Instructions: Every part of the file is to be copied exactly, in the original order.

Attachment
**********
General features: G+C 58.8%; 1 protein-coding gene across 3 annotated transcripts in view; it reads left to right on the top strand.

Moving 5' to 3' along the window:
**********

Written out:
General features: G+C 58.8%; 1 protein-coding gene across 3 annotated transcripts in view; it reads left to right on the top strand.

Moving 5' to 3' along the window: